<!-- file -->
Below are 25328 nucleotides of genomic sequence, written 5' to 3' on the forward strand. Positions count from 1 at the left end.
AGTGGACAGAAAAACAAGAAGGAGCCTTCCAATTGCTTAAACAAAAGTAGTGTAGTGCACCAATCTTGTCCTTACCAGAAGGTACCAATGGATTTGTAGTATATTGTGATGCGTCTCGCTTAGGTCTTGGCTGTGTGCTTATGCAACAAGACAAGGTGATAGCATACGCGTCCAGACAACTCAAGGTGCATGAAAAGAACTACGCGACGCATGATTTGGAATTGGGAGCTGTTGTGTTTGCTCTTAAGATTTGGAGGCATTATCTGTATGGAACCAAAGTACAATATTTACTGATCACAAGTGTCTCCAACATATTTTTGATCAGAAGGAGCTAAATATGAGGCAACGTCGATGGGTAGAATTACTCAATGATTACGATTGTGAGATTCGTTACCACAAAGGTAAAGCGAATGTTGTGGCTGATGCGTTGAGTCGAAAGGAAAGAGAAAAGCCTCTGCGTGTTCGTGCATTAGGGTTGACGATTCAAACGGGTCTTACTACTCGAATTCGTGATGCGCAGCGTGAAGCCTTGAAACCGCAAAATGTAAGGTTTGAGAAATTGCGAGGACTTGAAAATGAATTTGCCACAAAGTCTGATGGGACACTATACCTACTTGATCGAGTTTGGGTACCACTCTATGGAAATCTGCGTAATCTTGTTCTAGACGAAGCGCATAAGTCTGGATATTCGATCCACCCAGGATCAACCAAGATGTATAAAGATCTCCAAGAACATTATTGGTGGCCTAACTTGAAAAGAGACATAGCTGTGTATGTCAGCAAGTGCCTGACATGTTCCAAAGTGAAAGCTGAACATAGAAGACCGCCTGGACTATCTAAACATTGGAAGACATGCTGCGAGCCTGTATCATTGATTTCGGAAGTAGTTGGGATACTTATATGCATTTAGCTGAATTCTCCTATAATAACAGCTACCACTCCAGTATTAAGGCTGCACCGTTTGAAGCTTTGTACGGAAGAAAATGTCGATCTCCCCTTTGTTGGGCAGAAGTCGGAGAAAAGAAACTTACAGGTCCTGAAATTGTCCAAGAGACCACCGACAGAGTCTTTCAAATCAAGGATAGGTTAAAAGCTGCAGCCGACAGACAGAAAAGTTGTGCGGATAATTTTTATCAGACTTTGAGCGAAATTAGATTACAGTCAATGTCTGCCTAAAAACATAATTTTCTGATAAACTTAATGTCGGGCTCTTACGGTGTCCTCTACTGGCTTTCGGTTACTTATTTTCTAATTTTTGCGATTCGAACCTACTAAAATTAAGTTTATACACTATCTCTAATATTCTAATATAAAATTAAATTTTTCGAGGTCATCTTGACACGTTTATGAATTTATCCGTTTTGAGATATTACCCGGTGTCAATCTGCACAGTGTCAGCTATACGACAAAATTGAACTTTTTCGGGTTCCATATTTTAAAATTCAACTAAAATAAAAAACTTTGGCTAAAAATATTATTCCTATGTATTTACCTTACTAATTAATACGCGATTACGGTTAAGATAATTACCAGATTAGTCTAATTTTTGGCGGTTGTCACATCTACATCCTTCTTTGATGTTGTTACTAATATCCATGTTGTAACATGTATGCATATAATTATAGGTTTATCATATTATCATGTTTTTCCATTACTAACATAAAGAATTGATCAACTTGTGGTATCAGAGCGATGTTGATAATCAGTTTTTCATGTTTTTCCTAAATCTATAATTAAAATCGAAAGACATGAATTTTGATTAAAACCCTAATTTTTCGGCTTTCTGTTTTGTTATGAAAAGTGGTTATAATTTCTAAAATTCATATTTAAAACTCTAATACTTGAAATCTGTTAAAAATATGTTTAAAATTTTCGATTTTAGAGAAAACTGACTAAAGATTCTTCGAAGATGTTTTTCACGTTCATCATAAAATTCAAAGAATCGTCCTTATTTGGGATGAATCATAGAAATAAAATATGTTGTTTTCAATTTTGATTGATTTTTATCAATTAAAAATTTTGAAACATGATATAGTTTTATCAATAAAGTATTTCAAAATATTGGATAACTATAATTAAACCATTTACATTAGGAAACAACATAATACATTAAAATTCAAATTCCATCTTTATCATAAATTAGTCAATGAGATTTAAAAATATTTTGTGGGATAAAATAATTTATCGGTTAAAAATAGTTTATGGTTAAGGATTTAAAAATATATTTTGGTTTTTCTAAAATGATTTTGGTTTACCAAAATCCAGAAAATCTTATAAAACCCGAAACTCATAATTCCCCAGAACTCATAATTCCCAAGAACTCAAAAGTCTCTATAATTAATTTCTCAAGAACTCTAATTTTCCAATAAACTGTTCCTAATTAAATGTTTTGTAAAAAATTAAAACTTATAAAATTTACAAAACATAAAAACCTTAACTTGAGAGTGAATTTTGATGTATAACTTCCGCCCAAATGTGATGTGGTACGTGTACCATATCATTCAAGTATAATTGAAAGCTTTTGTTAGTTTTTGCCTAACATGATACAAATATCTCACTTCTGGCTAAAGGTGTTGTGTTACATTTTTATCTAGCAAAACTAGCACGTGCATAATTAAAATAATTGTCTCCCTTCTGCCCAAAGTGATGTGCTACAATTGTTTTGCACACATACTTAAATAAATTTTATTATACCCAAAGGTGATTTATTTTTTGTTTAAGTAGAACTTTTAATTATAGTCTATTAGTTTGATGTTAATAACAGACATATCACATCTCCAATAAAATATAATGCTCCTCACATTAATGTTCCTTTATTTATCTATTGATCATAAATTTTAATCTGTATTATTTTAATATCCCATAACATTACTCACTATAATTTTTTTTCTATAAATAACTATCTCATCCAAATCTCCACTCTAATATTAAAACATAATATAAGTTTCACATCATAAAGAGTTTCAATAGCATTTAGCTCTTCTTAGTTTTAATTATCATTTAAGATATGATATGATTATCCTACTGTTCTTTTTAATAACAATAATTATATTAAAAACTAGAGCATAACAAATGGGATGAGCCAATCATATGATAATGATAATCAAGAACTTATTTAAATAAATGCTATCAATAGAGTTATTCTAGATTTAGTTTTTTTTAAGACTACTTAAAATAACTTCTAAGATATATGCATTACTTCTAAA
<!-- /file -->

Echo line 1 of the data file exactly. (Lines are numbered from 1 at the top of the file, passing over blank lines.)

Below are 25328 nucleotides of genomic sequence, written 5' to 3' on the forward strand. Positions count from 1 at the left end.